1898 – 1993 / German-Swedish painter of the New Objectivity
Laserstein succeeded in something that was anything but self-evident for a female artist in the 1920s and 1930s: as of 1921, she attended the Berlin Academy of Fine Arts – which had only begun admitting women in 1919 – and then secured her financial independence by founding her own painting school. She was well-networked and stood on her own two feet. From early on she participated in competitions and skilfully presented her work where it got attention: in the media. Illustrated periodicals were the key medium of the Weimar Republic, and Laserstein used them to present her art.
With well-chosen pictorial themes, she presented representations of the “New Woman” amidst society and contemporary social life – as a sporty tennis player or a casually elegant guest at a coffee house. Laserstein caught the pulse of the times and embodied the self-confident type of woman of 1920s Berlin par excellence.
At the same time, Laserstein confidently addressed her own role as an artist. By consciously and repeatedly depicting herself in a painter’s smock and with an oversized artist’s palette, she continually affirmed her status as a painter and emphasized her position in art history as an artist. Numerous paintings testify to a highly familiar painter-model relationship.
In 1930, the self-confident artist caused a sensation with her painting Evening over Potsdam, a bold work that made skilful reference to Old Masters – Jan Vermeer’s Milkmaid or Da Vinci’s Last Supper – while also reflecting the melancholic mood of a crisis-ridden society. The seriousness of those recession years is unmistakably inscribed in her paintings.
In 1937, Laserstein, as a “non-Arian” persecuted by the Nazis, emigrated to Sweden. There, she was unable to build upon the success of her Berlin years: going into exile was a profound turning point for her as a person. Laserstein’s attempts to bring her family to Sweden were in vain: her mother was sent to and murdered in the Ravensbrück concentration camp by the National Socialists, while her sister was severely traumatized by surviving the war years in Berlin in hiding. Post-war, Laserstein herself plunged into a deep mental crisis, one which she only overcame thanks to her own creative strength and existential self-definition as an artist. No matter the setback, art remained an anchor for her.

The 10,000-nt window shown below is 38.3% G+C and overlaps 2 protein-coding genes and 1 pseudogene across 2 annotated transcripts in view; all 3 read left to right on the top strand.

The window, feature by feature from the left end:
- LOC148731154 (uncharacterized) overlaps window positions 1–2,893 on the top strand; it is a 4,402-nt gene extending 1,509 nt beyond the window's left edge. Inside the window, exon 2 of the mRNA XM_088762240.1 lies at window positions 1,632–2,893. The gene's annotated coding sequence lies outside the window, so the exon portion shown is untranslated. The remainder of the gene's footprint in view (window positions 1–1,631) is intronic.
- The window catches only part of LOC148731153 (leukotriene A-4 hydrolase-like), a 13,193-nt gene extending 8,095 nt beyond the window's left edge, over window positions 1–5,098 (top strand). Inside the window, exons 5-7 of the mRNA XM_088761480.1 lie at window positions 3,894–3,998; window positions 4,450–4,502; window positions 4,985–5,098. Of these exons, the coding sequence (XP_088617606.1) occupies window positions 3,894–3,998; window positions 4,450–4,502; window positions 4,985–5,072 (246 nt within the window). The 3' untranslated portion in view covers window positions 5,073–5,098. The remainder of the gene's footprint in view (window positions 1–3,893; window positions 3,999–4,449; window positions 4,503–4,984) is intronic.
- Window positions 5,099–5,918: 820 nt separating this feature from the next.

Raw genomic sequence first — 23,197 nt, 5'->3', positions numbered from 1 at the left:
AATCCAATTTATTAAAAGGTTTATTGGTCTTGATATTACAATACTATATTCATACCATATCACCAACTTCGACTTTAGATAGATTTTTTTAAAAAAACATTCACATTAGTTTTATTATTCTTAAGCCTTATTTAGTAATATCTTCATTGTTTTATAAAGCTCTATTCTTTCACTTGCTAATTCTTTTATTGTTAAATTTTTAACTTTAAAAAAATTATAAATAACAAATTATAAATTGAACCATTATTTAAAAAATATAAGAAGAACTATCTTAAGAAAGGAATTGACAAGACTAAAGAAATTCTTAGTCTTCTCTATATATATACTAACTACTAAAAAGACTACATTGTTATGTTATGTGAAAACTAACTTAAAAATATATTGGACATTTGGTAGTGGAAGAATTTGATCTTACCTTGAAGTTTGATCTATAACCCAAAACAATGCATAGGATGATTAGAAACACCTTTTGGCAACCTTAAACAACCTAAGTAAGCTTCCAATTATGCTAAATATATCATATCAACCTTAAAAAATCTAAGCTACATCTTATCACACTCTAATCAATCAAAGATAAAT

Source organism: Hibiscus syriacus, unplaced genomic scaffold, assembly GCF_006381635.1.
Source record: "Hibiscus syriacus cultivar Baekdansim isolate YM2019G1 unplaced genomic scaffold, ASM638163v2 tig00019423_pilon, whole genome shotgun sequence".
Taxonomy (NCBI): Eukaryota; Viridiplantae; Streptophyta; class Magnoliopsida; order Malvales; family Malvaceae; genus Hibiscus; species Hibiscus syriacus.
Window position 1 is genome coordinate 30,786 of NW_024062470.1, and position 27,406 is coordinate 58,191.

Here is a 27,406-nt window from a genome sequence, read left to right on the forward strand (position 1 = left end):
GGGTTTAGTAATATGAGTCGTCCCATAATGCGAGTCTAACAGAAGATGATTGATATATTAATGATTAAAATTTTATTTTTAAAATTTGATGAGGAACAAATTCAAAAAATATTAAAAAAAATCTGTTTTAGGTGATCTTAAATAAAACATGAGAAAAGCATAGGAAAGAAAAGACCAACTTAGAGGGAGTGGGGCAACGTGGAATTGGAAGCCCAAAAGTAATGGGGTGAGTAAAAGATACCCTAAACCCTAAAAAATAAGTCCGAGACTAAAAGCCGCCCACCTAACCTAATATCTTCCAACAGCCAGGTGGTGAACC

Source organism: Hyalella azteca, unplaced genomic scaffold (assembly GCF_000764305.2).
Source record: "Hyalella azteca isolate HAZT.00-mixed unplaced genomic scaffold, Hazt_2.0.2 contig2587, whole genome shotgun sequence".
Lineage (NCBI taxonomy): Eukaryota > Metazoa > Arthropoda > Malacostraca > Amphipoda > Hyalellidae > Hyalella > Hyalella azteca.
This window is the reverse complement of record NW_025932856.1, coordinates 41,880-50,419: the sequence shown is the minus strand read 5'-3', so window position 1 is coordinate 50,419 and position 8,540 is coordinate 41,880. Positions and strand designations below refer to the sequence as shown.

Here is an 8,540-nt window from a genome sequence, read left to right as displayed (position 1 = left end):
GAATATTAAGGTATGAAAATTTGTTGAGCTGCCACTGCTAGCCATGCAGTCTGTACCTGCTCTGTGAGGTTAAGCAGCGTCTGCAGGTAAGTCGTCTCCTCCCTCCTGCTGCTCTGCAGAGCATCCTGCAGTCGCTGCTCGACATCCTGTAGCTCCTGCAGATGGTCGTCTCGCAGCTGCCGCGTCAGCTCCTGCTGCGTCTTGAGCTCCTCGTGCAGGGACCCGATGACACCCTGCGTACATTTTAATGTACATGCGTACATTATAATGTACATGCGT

After the end of the war, the sensitive portraitist was soon forgotten in Germany. In 1987, a gallerist in London dedicated a solo exhibition to her. But even after the success in England, it took another 16 years before Laserstein’s art was shown in Germany. In 2003, twenty years after Laserstein’s death, the founders of Das Verborgene Museum, Elisabeth Moortgat and Marion Beckers, joined forces with Anna-Carola Krausse to realize the Lotte Laserstein’s first retrospective and facilitate the rediscovery of the artist and her work (which comprises 10,000 pieces). Exhibitions in Sweden, Frankfurt and Kiel soon followed. In 2019, Laserstein was honoured with a major retrospective at the Berlinische Galerie – and Germany finally celebrated its forgotten artist.